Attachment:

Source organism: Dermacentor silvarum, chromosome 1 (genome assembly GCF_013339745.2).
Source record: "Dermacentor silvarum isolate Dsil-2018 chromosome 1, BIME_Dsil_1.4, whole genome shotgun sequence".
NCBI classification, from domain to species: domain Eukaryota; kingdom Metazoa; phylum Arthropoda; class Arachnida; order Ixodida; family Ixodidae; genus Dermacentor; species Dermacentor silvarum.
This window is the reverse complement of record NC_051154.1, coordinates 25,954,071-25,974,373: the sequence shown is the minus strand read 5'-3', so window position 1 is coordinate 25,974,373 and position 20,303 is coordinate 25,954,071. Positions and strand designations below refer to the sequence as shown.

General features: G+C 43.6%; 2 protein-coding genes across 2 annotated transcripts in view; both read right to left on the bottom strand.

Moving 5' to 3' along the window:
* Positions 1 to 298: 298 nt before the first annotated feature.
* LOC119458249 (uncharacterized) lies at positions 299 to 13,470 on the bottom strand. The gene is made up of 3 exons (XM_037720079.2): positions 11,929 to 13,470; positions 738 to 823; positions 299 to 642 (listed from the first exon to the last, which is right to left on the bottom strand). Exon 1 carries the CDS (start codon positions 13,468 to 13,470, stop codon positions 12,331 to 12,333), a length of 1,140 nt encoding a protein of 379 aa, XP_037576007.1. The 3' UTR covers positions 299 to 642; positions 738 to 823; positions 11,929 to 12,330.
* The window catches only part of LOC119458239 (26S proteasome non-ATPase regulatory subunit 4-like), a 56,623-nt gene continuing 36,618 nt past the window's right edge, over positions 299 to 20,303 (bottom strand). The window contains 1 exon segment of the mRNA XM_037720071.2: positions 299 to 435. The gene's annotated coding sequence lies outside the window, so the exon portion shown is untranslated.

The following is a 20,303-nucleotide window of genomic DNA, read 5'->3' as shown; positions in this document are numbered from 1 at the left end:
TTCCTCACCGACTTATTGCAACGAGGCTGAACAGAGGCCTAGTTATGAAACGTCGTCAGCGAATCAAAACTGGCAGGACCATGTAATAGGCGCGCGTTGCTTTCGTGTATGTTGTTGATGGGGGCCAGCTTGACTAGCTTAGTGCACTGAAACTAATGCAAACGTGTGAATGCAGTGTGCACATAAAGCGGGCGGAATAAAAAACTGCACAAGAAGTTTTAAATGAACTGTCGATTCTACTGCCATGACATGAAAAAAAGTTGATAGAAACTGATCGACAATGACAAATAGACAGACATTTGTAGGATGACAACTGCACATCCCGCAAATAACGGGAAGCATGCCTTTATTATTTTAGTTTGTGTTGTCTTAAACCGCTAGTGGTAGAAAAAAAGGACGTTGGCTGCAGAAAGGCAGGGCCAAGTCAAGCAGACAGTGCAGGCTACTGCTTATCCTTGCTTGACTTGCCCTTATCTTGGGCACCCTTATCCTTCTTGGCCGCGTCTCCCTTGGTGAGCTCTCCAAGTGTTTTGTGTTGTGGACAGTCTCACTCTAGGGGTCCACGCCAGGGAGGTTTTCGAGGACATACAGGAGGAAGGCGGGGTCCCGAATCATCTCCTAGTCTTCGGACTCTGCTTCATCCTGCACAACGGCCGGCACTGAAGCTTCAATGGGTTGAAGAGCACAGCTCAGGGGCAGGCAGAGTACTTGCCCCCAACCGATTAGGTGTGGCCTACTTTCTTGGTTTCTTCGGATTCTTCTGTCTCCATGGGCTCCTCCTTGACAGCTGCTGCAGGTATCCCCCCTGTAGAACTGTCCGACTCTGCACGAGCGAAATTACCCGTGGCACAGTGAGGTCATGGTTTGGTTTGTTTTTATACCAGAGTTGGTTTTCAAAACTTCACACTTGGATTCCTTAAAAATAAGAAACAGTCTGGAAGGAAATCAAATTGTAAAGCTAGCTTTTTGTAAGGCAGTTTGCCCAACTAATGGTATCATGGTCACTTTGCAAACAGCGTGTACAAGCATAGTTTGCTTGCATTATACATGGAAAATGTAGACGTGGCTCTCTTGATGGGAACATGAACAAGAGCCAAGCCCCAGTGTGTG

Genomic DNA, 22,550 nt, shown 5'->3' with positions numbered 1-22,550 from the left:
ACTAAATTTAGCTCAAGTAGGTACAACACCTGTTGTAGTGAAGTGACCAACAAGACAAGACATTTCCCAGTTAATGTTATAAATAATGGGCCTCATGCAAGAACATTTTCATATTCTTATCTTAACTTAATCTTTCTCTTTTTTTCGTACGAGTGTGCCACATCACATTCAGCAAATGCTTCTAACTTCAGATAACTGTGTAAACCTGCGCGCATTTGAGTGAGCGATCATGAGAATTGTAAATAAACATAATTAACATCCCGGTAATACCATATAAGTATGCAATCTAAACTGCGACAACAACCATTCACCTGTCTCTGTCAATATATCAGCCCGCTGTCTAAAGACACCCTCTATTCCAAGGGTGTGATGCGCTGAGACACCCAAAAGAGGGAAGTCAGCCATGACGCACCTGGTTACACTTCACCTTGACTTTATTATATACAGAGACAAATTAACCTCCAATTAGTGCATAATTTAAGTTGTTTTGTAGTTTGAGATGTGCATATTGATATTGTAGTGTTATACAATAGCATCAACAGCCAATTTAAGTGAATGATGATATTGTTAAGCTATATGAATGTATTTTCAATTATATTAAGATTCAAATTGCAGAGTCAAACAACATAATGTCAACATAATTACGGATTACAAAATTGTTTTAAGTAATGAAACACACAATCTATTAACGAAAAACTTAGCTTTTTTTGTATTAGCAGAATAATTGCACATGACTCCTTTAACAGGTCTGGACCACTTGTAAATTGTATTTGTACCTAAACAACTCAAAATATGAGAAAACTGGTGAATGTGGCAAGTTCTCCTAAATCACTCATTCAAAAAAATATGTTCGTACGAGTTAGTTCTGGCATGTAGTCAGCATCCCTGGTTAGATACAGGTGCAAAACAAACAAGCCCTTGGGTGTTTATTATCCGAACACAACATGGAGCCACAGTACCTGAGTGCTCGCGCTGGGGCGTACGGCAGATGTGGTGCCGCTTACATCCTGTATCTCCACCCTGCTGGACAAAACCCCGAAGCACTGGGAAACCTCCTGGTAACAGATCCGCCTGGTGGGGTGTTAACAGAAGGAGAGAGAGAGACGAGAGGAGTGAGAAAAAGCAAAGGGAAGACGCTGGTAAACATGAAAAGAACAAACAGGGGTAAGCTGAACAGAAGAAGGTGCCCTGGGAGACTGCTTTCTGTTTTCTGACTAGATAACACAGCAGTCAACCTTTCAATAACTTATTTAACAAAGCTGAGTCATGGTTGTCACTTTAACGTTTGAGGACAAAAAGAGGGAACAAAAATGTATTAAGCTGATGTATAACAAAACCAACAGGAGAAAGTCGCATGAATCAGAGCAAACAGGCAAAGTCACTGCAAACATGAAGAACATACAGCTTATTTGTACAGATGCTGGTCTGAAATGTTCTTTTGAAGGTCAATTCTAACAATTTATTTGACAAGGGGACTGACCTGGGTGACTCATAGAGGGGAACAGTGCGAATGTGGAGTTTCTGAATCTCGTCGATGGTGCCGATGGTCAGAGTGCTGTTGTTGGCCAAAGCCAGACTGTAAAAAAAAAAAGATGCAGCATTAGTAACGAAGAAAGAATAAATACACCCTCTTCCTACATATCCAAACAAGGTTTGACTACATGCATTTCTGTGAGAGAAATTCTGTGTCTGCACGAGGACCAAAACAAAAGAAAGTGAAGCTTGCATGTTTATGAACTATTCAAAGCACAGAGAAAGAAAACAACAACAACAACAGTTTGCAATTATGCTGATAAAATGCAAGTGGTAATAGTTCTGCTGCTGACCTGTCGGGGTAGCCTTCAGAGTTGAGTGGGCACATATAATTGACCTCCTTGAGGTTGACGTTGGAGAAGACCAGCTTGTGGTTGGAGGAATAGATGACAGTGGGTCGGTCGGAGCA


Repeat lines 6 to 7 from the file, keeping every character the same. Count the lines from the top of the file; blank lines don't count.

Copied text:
Moving 5' to 3' along the window:
* Positions 1 to 298: 298 nt before the first annotated feature.